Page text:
A concert has raised the roof as well as thousands of pounds towards an ambitious project in Inverness to help children with complex needs.
The Big Spring Sing was staged by the Elsie Normington Foundation to raise funds for the proposed new Haven Centre in the city.
The event was sold out and as a result of both ticket, raffle sales and donations, a total of £3,698.21 was raised towards the project.
Foundation chairman, Elsie Normington, who runs two choirs at the Merkinch Community Centre where she is a community development officer, was thrilled with the response to the fundraiser.
She said: “The Big Spring Sing was a great night. There was a full house and everyone gave such positive feedback about the whole occasion.”
The Haven Project Appeal aims to raise £3.2million to deliver a specialist multi-purpose facility at Murray Road, Smithton, for children and young people up to the age of 30 with multiple and complex needs.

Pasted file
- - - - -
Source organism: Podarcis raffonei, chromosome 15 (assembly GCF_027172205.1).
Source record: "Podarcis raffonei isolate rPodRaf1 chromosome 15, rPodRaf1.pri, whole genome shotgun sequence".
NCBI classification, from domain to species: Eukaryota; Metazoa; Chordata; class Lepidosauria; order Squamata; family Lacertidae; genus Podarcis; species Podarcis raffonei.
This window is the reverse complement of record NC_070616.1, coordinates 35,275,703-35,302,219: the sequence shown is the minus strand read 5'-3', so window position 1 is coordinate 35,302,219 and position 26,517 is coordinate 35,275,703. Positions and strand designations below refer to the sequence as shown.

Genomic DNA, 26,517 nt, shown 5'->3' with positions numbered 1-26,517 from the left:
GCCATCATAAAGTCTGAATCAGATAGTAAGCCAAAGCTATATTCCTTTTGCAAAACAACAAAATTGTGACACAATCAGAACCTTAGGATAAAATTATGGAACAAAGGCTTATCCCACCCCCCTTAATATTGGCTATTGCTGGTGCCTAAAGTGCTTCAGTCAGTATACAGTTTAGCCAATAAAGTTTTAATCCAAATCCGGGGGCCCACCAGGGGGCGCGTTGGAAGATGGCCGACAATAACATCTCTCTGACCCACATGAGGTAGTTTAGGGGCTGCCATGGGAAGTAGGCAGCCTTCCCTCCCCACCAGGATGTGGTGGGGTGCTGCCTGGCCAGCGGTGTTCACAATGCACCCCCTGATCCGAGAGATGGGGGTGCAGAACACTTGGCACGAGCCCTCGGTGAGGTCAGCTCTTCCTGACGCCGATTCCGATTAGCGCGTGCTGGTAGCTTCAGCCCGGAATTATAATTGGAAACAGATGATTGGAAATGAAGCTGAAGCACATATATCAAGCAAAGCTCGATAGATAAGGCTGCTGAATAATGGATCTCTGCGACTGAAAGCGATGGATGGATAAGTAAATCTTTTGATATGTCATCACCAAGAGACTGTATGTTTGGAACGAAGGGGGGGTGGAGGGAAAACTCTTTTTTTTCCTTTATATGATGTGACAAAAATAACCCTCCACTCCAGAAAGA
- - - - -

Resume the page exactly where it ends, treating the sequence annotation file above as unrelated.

It will be the first of its kind in Scotland, providing support to people locally and further afield in the Highlands.
At the Big Spring Sing, Elsie showed a short DVD featuring Smithton Primary School pupils playing with children with additional needs from Drummond School. She also gave a presentation on the Haven Project Appeal.
She revealed that £411,000 has already been raised and urged everyone present to do what they could to help the fundraising effort.
The audience was entertained by Mrs Normington’s two choirs, The Rainbow Singers and Singing for Pleasure, as well as pupils from Smithton Primary School and Drummond School. There was also a performance by soloist, Julie Keane, accompanied by Dr Peter Donald.
Mrs Normington received the British Empire Medal for services to the community from the Lord-Lieutenant of Inverness, Donald Cameron of Locheil, at a ceremony held at the Town House on Monday.